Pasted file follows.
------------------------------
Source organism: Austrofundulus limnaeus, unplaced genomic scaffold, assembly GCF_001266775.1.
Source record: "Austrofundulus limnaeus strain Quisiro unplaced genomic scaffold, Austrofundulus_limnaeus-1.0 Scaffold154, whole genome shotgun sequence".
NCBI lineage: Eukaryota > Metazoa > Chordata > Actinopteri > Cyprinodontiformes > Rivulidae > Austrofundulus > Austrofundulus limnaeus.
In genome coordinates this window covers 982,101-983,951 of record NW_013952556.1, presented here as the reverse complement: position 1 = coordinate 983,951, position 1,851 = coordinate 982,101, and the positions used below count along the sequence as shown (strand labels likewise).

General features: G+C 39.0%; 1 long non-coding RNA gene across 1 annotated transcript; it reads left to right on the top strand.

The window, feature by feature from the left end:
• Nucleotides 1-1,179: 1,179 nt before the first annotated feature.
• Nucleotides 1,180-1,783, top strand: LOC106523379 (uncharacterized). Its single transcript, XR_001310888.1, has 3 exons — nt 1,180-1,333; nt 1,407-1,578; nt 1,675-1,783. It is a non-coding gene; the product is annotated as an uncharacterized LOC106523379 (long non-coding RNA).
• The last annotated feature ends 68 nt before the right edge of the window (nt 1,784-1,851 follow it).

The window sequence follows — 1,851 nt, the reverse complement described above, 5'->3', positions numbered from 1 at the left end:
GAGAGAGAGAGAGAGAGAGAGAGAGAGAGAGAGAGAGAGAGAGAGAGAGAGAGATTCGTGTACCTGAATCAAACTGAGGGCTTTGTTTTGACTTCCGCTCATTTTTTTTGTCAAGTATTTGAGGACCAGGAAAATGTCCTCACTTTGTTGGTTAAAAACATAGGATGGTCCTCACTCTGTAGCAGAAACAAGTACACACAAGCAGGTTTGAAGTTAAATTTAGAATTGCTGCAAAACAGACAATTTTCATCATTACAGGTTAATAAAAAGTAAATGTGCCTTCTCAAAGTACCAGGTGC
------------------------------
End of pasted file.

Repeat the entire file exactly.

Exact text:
Source organism: Austrofundulus limnaeus, unplaced genomic scaffold, assembly GCF_001266775.1.
Source record: "Austrofundulus limnaeus strain Quisiro unplaced genomic scaffold, Austrofundulus_limnaeus-1.0 Scaffold154, whole genome shotgun sequence".
NCBI lineage: Eukaryota > Metazoa > Chordata > Actinopteri > Cyprinodontiformes > Rivulidae > Austrofundulus > Austrofundulus limnaeus.
In genome coordinates this window covers 982,101-983,951 of record NW_013952556.1, presented here as the reverse complement: position 1 = coordinate 983,951, position 1,851 = coordinate 982,101, and the positions used below count along the sequence as shown (strand labels likewise).

General features: G+C 39.0%; 1 long non-coding RNA gene across 1 annotated transcript; it reads left to right on the top strand.

The window, feature by feature from the left end:
• Nucleotides 1-1,179: 1,179 nt before the first annotated feature.
• Nucleotides 1,180-1,783, top strand: LOC106523379 (uncharacterized). Its single transcript, XR_001310888.1, has 3 exons — nt 1,180-1,333; nt 1,407-1,578; nt 1,675-1,783. It is a non-coding gene; the product is annotated as an uncharacterized LOC106523379 (long non-coding RNA).
• The last annotated feature ends 68 nt before the right edge of the window (nt 1,784-1,851 follow it).

The window sequence follows — 1,851 nt, the reverse complement described above, 5'->3', positions numbered from 1 at the left end:
GAGAGAGAGAGAGAGAGAGAGAGAGAGAGAGAGAGAGAGAGAGAGAGAGAGAGATTCGTGTACCTGAATCAAACTGAGGGCTTTGTTTTGACTTCCGCTCATTTTTTTTGTCAAGTATTTGAGGACCAGGAAAATGTCCTCACTTTGTTGGTTAAAAACATAGGATGGTCCTCACTCTGTAGCAGAAACAAGTACACACAAGCAGGTTTGAAGTTAAATTTAGAATTGCTGCAAAACAGACAATTTTCATCATTACAGGTTAATAAAAAGTAAATGTGCCTTCTCAAAGTACCAGGTGC